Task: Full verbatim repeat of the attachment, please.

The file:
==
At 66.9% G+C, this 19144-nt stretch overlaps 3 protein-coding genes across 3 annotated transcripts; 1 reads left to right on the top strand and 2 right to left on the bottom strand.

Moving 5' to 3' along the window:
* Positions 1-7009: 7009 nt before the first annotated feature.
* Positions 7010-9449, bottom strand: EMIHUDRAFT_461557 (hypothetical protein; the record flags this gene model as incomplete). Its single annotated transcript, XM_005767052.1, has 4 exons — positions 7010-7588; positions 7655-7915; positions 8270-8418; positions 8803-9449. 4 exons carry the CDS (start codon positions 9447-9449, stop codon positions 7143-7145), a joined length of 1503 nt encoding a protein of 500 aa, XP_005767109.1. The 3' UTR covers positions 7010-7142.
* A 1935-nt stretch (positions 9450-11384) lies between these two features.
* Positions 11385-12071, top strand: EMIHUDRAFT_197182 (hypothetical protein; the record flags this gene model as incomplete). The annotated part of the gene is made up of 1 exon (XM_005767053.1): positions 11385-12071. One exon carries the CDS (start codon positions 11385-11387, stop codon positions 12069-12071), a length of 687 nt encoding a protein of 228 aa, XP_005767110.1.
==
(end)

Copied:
At 66.9% G+C, this 19144-nt stretch overlaps 3 protein-coding genes across 3 annotated transcripts; 1 reads left to right on the top strand and 2 right to left on the bottom strand.

Moving 5' to 3' along the window:
* Positions 1-7009: 7009 nt before the first annotated feature.
* Positions 7010-9449, bottom strand: EMIHUDRAFT_461557 (hypothetical protein; the record flags this gene model as incomplete). Its single annotated transcript, XM_005767052.1, has 4 exons — positions 7010-7588; positions 7655-7915; positions 8270-8418; positions 8803-9449. 4 exons carry the CDS (start codon positions 9447-9449, stop codon positions 7143-7145), a joined length of 1503 nt encoding a protein of 500 aa, XP_005767109.1. The 3' UTR covers positions 7010-7142.
* A 1935-nt stretch (positions 9450-11384) lies between these two features.
* Positions 11385-12071, top strand: EMIHUDRAFT_197182 (hypothetical protein; the record flags this gene model as incomplete). The annotated part of the gene is made up of 1 exon (XM_005767053.1): positions 11385-12071. One exon carries the CDS (start codon positions 11385-11387, stop codon positions 12069-12071), a length of 687 nt encoding a protein of 228 aa, XP_005767110.1.